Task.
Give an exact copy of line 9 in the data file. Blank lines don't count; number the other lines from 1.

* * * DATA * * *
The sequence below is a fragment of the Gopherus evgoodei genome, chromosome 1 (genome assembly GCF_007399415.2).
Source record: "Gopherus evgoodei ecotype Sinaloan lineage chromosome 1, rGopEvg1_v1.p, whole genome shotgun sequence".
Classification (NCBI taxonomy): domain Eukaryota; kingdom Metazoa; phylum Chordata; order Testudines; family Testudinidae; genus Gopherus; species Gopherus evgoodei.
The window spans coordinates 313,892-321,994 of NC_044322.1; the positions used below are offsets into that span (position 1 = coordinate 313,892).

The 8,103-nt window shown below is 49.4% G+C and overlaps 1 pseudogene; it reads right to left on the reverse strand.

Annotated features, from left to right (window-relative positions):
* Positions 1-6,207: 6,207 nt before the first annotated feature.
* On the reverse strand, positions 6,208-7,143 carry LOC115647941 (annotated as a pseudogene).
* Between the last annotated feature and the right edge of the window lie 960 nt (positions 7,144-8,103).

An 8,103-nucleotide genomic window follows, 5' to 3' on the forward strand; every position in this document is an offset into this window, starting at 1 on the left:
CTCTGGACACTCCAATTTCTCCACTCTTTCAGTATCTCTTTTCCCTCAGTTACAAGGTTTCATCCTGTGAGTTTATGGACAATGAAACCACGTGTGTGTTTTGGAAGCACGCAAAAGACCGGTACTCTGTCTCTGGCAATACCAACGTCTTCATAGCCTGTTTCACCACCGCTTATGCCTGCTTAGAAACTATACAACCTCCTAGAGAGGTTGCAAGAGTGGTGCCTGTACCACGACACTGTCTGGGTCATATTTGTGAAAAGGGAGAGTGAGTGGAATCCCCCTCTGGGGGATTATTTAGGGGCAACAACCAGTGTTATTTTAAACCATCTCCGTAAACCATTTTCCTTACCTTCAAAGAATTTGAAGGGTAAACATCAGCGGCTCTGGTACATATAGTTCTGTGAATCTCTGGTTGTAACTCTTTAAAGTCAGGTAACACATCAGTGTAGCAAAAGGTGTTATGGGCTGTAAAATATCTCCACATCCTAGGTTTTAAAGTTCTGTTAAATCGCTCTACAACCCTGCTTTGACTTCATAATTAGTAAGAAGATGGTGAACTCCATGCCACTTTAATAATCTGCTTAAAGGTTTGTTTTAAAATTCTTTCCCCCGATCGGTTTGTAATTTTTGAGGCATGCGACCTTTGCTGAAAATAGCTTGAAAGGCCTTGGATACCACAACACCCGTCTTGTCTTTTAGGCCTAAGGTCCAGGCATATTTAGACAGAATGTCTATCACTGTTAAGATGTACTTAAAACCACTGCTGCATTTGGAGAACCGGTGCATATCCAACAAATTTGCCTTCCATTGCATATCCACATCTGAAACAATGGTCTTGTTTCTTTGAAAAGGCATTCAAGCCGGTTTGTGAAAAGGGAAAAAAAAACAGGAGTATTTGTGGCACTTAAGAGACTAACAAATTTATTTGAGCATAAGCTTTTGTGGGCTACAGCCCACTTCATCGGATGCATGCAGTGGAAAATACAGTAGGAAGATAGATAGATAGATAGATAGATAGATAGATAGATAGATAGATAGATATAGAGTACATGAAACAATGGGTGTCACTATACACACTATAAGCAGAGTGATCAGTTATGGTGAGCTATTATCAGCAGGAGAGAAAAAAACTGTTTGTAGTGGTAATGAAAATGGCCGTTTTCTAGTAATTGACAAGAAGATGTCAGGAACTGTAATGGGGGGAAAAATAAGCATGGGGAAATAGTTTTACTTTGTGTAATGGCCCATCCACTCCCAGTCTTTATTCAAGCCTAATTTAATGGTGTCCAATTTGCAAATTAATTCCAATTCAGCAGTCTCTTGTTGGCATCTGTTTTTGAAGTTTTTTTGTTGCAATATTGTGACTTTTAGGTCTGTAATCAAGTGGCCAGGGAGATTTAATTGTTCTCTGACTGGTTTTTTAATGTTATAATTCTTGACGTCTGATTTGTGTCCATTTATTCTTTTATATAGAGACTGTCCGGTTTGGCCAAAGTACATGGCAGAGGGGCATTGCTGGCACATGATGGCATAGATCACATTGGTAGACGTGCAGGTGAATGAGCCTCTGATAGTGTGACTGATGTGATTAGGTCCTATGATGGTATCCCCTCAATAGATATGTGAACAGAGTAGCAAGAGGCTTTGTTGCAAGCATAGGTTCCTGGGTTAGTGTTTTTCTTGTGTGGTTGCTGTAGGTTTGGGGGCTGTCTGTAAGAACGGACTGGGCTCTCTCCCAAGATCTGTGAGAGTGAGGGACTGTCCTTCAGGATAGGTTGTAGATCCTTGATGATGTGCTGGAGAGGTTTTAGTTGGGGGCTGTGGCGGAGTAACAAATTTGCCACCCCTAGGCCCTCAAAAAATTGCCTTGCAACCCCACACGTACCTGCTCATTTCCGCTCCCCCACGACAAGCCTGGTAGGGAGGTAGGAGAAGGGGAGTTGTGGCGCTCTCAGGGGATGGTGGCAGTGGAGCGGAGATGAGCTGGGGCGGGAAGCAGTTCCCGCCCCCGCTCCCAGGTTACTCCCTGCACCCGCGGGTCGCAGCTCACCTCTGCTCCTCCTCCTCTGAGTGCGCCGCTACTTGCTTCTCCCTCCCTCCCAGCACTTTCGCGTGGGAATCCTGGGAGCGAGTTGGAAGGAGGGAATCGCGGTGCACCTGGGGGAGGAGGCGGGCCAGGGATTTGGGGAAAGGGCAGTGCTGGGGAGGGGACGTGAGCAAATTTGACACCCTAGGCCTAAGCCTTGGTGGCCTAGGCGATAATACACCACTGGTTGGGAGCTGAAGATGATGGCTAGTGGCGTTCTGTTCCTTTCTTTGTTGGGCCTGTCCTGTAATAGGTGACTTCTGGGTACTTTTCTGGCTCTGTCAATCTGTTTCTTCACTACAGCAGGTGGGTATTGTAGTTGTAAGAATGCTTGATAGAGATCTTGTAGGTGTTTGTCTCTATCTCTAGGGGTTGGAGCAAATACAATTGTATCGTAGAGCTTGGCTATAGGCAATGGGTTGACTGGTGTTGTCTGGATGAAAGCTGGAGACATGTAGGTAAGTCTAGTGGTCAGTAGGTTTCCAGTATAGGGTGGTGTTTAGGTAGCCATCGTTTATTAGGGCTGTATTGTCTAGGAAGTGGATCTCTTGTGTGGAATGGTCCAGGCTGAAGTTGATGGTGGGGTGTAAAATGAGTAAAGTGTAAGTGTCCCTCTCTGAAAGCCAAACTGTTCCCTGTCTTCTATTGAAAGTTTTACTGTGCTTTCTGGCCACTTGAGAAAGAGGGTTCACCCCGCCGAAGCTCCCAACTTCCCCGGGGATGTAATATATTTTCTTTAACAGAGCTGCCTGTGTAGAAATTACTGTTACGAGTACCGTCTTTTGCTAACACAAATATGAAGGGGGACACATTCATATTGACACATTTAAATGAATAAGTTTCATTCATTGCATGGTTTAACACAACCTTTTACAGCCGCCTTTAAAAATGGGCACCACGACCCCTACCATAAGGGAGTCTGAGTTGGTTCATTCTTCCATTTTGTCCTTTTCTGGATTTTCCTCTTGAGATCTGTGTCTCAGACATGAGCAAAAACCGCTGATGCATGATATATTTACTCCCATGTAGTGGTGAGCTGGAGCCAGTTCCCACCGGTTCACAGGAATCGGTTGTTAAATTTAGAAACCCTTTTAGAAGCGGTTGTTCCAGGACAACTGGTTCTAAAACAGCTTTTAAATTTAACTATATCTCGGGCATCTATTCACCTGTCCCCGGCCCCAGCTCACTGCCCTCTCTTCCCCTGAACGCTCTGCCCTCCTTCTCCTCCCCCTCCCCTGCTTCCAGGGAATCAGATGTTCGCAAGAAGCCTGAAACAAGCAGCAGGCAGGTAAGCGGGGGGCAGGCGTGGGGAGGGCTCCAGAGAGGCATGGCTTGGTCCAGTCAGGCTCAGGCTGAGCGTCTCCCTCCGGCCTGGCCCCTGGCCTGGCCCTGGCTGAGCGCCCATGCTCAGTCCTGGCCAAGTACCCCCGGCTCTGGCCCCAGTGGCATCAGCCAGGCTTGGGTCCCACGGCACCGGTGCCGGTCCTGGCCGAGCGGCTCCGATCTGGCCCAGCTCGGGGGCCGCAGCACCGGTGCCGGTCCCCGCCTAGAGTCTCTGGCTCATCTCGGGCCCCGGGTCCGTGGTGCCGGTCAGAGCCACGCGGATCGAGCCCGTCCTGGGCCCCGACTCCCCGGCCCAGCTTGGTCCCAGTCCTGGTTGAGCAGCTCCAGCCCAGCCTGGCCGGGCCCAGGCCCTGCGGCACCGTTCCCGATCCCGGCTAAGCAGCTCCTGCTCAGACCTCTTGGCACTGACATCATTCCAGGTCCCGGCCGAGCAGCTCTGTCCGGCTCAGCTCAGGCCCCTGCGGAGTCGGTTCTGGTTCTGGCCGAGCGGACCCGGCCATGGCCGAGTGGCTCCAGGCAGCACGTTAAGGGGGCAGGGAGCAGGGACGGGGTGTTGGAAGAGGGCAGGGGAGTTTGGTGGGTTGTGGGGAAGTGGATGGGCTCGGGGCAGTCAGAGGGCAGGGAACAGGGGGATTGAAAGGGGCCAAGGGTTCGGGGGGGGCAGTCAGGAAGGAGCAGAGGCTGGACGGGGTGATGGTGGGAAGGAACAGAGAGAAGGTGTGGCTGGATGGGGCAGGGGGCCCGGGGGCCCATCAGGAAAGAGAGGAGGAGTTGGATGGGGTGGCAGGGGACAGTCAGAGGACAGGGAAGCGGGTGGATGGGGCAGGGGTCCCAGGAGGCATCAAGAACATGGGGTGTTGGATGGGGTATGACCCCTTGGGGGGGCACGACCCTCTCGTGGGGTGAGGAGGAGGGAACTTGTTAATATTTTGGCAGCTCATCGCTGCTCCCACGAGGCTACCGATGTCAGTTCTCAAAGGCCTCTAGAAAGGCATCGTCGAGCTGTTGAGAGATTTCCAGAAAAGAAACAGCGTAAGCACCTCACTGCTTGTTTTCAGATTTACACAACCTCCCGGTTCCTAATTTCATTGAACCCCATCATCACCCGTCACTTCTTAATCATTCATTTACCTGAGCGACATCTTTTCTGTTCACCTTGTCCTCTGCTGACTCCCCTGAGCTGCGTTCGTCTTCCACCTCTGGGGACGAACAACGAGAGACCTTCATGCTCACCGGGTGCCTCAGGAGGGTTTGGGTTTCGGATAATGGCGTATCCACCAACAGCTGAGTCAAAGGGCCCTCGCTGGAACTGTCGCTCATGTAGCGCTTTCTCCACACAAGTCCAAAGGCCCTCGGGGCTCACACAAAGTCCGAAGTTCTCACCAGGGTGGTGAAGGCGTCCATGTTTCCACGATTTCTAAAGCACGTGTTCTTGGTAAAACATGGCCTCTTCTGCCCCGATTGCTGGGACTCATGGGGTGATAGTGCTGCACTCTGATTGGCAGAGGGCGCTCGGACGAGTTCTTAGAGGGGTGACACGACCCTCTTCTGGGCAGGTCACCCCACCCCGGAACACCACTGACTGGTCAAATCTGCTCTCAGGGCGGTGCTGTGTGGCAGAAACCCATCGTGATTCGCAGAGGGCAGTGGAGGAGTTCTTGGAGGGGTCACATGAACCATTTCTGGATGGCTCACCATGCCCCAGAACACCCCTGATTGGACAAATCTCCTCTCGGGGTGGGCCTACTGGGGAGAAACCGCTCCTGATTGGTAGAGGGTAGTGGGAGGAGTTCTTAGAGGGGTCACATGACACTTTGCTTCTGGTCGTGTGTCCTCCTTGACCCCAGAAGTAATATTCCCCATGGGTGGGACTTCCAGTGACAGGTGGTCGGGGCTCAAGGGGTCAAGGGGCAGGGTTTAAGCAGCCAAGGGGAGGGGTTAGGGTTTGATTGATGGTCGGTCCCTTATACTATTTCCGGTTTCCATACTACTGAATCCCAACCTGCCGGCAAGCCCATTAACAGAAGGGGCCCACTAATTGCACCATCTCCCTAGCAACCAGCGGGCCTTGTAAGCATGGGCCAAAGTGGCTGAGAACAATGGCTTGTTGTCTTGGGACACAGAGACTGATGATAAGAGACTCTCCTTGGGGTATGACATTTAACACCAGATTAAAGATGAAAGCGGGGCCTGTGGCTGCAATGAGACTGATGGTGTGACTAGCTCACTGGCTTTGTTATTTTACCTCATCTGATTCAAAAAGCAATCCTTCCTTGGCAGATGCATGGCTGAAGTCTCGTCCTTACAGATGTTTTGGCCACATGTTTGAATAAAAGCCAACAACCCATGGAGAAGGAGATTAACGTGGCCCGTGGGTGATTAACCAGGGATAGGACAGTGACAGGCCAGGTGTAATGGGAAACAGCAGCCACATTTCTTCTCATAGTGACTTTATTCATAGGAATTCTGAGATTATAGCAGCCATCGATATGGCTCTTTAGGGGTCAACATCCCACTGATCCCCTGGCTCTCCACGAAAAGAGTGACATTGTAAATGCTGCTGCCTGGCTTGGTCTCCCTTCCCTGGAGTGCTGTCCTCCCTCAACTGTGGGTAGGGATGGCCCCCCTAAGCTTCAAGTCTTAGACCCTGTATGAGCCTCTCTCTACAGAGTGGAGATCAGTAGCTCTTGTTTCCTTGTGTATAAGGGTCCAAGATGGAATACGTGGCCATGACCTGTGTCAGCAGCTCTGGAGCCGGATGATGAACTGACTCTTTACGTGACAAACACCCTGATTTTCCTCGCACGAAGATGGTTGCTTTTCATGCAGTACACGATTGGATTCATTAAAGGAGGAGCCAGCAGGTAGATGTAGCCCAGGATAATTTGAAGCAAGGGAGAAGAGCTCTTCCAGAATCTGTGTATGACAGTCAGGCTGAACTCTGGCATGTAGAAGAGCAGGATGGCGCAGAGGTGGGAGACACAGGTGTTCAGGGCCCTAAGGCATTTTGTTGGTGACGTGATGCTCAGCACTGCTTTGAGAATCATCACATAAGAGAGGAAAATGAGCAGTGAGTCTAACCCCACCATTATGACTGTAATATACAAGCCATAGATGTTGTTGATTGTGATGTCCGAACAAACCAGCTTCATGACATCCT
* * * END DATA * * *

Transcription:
* Between the last annotated feature and the right edge of the window lie 960 nt (positions 7,144-8,103).